In 1827-28, the Quakers in the United States, led by Elias Hicks, broke from the “Orthodox” meetings over the place and use of Scripture. Now we are in the throes of a “split” in our own Yearly Meeting. I will share my personal views of this another time. For now, here is what I believe has been the pattern of such divisions in the past.

Bible Literal Interpretation A Source of Truth
Doctrine Concrete Rules In process, evolving
Structure Rigid and Inflexible Flexible to needs
Role of church Self-appointed mediator Seeks relation to God
Wealth Amasses great wealth Survives on tithes
God Distant, church speaks for “Present Teacher”
Conditions Conditional Unconditional
Love Earned Freely given to all
Membership Exclusive Inclusive
God’s Word Scripture, doctrine of church “Still small voice”
Authority Church and its rules God within
Power Gives or withholds heaven Spirit, revealed Truth
Questions Not allowed, discouraged Encouraged, leads to growth
Scripture Dogma Truth, not facts

As we move ahead, we need to grieve. We need to see each “side” as committed to their “truth” and avoid name-calling or unfair labels, which create emotional responses, block our process, and unfairly blame the “other.” As we develop a new yearly meeting, I hope we do not repeat the same pitfalls—rules and regulations which prevent us from discerning. I hope that we remain in process and relationship with God and one another.

Peace and Turning the Other Cheek (3.1.17)

by Matt Boswell

I recall a frightening experience while in Lima, Peru several years ago. A man offered me a flyer for a strip club, to which I responded with a simple “no thanks,” head shake, and courteous smile. He begin to follow me down the street, angrily shouting at me. The shouting turned to threats as he caught up to me.

He got in my face and begin to tell me about all of the bad things he’d done, people he’d killed, people he was on his way to kill. True or not, he was trying to intimidate me. I maintained eye contact, asked him questions, responded with affirming therapist-like tones.

He then asked me what I was doing in Lima. I told him that I was a seminary student researching emerging trends in South American Protestant churches. His demeanor changed slightly as he began treating me like a priest, confessing some more of his “sins” but still with an air of intimidation.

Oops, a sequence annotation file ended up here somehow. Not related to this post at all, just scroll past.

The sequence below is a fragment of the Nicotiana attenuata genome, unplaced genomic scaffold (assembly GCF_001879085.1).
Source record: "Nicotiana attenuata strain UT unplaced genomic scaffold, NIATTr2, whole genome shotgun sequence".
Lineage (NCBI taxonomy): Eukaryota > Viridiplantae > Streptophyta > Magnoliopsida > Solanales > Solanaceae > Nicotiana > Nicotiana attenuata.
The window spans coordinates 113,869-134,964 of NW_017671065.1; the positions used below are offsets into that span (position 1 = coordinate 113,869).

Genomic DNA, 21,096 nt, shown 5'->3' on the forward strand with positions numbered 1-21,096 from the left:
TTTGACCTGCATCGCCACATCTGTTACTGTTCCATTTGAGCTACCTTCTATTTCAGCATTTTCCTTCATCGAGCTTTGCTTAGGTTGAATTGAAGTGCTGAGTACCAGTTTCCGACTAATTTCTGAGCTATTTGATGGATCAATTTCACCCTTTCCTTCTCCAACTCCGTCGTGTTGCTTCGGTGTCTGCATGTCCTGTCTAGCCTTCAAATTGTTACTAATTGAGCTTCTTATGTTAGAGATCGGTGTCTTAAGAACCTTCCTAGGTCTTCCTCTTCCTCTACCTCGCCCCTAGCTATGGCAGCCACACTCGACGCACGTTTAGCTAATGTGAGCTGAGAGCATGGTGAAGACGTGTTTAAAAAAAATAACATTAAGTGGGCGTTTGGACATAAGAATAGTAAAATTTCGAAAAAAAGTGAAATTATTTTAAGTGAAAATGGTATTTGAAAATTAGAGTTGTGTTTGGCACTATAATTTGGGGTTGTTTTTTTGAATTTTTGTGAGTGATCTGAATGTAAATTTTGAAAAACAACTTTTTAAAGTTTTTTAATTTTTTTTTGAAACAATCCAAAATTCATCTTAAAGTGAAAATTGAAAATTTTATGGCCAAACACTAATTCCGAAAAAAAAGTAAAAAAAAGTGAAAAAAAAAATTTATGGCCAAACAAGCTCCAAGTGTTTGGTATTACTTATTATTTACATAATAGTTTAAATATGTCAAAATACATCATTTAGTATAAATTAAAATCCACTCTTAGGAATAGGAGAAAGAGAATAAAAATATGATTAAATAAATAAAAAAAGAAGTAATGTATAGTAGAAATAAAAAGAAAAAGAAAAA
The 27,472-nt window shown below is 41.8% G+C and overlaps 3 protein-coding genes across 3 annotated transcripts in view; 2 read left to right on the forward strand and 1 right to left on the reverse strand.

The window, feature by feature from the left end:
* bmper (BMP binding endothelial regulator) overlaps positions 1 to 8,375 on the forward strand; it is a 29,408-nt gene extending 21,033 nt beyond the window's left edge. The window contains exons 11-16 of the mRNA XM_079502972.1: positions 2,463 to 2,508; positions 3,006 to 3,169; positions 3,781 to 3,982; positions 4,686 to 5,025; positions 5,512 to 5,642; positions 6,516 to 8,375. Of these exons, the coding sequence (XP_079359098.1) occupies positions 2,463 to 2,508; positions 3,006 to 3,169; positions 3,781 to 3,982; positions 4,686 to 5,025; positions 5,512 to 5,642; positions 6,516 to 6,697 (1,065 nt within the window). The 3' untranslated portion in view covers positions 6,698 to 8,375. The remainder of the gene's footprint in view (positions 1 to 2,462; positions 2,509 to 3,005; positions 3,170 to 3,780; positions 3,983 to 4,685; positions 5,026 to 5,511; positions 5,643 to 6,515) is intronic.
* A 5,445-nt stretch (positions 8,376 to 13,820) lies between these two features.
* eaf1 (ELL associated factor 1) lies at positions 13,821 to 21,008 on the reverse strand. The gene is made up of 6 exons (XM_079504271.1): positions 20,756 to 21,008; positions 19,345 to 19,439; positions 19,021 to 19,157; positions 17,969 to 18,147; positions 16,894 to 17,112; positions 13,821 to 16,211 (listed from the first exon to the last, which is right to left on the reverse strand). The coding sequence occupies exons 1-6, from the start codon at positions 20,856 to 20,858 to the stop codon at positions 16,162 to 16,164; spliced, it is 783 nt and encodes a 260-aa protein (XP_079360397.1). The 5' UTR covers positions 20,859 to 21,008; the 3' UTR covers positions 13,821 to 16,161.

Then he said the most unforgettable, shocking, vulgar thing I’ve ever heard, about what he’d do to the devil when he got to hell. I won’t repeat it here—sorry! I immediately lost it, laughing hysterically. I couldn’t help it! It was so ludicrous, and I think he knew it too, as his tough guy veneer began to crumble. He finally cracked a smile, then started laughing with me.

We talked a bit more. He offered me some drugs and I politely declined. By the time we were ready to part, we’d shaken hands in something like friendship (or at least mutuality). I left that moment not quite sure what had just happened.

I think this man’s irritation with me stemmed first from his fear that I had perceived him as just a flyer-distributor, or a shady businessman, or some other dehumanizing “type.” And maybe I had. The tone of our interaction shifted when we both saw each other as persons. Laughter helped with this—it made us real to each other, not just “types,” him the tough guy and me the insulated, pompous American visitor.

When you turn the other cheek in response to someone overpowering or oppressively confronting you, unless you do some fancy footwork or a three-quarter spin, your eyes will potentially meet the eyes of the other on your way to revealing your other vulnerable cheek. There lies the opportunity to literally see the other. To catch a glimpse of the other’s humanity.

To turn the other cheek is, among others things, to notice and empathize, even if a condemnation of the other’s harmful actions is necessary. It’s an admission that the roles could have been reversed, if each of us had experienced a few different pressures, influences, unmet needs, or any number of others forces in the course of our personal histories

Labels are convenient and natural. Try to see past oversimplifying labels. Look for light and beauty. Look for the face of Christ in the other. If possible, love what you see.

(originally published in the NWYM Peace Month’s Daily Reader)

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10:45-12:15pm Sunday Morning Worship

11:15-12:15pm Nursery available for children 3 and under

11:30-12:15pm Godly Play for Children (ages 4 to 11) (info)